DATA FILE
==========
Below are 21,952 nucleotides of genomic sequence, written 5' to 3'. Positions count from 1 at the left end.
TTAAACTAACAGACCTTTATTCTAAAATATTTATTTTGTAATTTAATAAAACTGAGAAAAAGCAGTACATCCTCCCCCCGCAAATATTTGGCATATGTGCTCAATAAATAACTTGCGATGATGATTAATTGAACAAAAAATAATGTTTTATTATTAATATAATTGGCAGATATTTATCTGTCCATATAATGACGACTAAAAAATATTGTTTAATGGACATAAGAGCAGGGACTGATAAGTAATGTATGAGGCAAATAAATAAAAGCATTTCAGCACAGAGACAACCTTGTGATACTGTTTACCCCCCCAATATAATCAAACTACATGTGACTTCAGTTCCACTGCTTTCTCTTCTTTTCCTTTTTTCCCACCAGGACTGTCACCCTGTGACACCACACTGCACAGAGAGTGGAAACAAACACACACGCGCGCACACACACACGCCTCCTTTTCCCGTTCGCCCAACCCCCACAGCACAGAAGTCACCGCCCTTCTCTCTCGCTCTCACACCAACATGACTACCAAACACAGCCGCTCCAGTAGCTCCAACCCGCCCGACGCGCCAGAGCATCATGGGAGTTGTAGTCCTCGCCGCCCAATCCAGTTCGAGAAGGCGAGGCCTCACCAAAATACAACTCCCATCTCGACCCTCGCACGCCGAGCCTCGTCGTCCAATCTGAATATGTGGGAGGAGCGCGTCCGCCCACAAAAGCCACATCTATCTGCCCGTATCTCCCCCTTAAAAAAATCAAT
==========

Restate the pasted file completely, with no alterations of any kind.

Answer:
Below are 21,952 nucleotides of genomic sequence, written 5' to 3'. Positions count from 1 at the left end.
TTAAACTAACAGACCTTTATTCTAAAATATTTATTTTGTAATTTAATAAAACTGAGAAAAAGCAGTACATCCTCCCCCCGCAAATATTTGGCATATGTGCTCAATAAATAACTTGCGATGATGATTAATTGAACAAAAAATAATGTTTTATTATTAATATAATTGGCAGATATTTATCTGTCCATATAATGACGACTAAAAAATATTGTTTAATGGACATAAGAGCAGGGACTGATAAGTAATGTATGAGGCAAATAAATAAAAGCATTTCAGCACAGAGACAACCTTGTGATACTGTTTACCCCCCCAATATAATCAAACTACATGTGACTTCAGTTCCACTGCTTTCTCTTCTTTTCCTTTTTTCCCACCAGGACTGTCACCCTGTGACACCACACTGCACAGAGAGTGGAAACAAACACACACGCGCGCACACACACACGCCTCCTTTTCCCGTTCGCCCAACCCCCACAGCACAGAAGTCACCGCCCTTCTCTCTCGCTCTCACACCAACATGACTACCAAACACAGCCGCTCCAGTAGCTCCAACCCGCCCGACGCGCCAGAGCATCATGGGAGTTGTAGTCCTCGCCGCCCAATCCAGTTCGAGAAGGCGAGGCCTCACCAAAATACAACTCCCATCTCGACCCTCGCACGCCGAGCCTCGTCGTCCAATCTGAATATGTGGGAGGAGCGCGTCCGCCCACAAAAGCCACATCTATCTGCCCGTATCTCCCCCTTAAAAAAATCAAT